is 12.58 cents per pound--the target price (71.25 cents) minus the
minimum effective price (58.67 cents). The payment amount equals
the product of the payment rate, a producer's historical payment
acres (85 percent of base acres), and a producer's historical CCP
yield, which may differ from the DP payment yield.
For further information, as well as conservation requirements
for payment eligibility, see the
Direct Payments and
Counter-Cyclical Payments pages in the Farm and Commodity
Policy topic page.
Average Crop Revenue
Election (ACRE) Program
Instituted by the 2008 Farm Act, the ACRE program is
administered by FSA. Beginning with the 2009 crop year, producers
of cotton and other crops can elect this optional, revenue-based
CCP, which is an alternative to receiving CCPs. However, producers
who choose to participate in ACRE also face reduced DPs and lower
marketing assistance loan rates.
Producers may elect the ACRE alternative on a farm-by-farm basis
for crop years 2009-12. Once in ACRE, the farm must remain in the
program through crop year 2012. After electing ACRE, the producer
must enroll annually to receive payments. Commodities eligible for
ACRE payments are all covered commodities (wheat, corn, grain
sorghum, barley, oats, upland cotton, rice, soybeans,
other oilseeds, dry peas, lentils, small chickpeas, and large
chickpeas) and peanuts for a participating farm. Also, as a
condition for the farm's enrollment in ACRE,
direct payments for the farm are based on 80 percent of the
legislated DP rate, and
marketing loan benefits are based on 70 percent of the
legislated national marketing loan rate.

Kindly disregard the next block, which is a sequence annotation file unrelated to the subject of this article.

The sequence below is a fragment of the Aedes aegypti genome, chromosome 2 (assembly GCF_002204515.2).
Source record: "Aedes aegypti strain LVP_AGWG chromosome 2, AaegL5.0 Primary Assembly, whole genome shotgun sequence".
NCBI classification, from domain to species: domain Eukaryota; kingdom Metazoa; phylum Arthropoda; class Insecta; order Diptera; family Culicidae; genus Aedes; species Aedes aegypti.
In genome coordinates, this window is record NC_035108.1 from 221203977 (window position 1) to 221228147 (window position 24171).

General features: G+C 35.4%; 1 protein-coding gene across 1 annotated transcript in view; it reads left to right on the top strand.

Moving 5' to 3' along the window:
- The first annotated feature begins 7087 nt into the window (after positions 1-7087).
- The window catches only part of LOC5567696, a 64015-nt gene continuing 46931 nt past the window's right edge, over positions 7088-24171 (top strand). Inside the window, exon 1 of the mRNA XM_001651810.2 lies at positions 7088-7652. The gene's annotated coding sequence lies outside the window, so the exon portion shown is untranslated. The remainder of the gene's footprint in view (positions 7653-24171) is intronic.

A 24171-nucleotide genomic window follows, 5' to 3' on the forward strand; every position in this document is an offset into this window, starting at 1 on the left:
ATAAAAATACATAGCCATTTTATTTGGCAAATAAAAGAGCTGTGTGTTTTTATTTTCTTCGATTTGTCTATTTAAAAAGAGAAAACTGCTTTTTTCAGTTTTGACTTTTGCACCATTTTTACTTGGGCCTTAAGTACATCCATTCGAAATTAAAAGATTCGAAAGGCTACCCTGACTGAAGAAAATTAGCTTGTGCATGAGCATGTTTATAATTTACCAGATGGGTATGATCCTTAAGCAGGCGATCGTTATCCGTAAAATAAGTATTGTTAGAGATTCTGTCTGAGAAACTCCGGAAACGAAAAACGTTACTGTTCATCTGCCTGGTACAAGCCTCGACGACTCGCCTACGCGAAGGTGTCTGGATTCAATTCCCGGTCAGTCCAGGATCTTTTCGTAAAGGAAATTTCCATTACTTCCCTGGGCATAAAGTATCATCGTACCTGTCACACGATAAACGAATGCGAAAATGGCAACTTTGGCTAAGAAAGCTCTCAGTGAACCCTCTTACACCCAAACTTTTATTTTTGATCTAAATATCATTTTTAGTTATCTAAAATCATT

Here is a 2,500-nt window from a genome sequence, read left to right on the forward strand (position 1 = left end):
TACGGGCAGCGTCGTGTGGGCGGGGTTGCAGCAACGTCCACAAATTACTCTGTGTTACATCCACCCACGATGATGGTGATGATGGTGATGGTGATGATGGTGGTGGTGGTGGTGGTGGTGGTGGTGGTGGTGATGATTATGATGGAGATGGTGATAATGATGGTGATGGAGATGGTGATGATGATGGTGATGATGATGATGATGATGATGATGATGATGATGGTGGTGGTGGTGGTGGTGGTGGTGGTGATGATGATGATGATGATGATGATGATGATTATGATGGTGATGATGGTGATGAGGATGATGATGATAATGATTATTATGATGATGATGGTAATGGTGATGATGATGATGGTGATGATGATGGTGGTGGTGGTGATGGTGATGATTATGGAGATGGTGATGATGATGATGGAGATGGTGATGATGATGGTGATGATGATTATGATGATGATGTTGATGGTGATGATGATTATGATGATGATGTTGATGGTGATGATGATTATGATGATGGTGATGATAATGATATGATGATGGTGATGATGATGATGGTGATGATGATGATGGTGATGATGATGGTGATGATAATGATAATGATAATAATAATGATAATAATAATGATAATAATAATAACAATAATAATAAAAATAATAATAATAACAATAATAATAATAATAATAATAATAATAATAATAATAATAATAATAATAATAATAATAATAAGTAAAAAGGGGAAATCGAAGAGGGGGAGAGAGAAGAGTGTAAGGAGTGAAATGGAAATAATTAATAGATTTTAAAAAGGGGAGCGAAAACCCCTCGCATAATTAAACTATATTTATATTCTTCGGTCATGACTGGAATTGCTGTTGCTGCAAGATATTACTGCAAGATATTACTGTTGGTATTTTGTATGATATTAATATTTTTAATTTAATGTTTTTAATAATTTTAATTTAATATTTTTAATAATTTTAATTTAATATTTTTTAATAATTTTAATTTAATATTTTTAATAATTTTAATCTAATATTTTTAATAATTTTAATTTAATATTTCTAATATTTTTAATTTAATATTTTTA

The ACRE program provides participating producers a revenue
guarantee each year based on national market prices and State-level
average planted yields for the respective commodities. The
guarantee is based on a 5-year Olympic average of State-level
planted yields and a 2-year average of national market prices, but
payments depend on crop year State- and farm-level planted yields
and national market prices. ACRE payments are made if:
1) the actual State revenue per acre falls below the State
guarantee per acre
2) actual farm revenue per planted acre falls below the farm
benchmark revenue per acre.
State-level ACRE payments, if triggered, are paid on 83.3
percent (in crop years 2009-11) or 85 percent (in crop year 2012)
of the acreage planted or
considered planted to covered commodities and peanuts on the
farm. The acreage for ACRE payments may not exceed total
base acreage for all covered commodities and peanuts on the
farm. Payments are adjusted to farm-specific relative productivity
using a ratio of the ACRE benchmark State yield to the farm's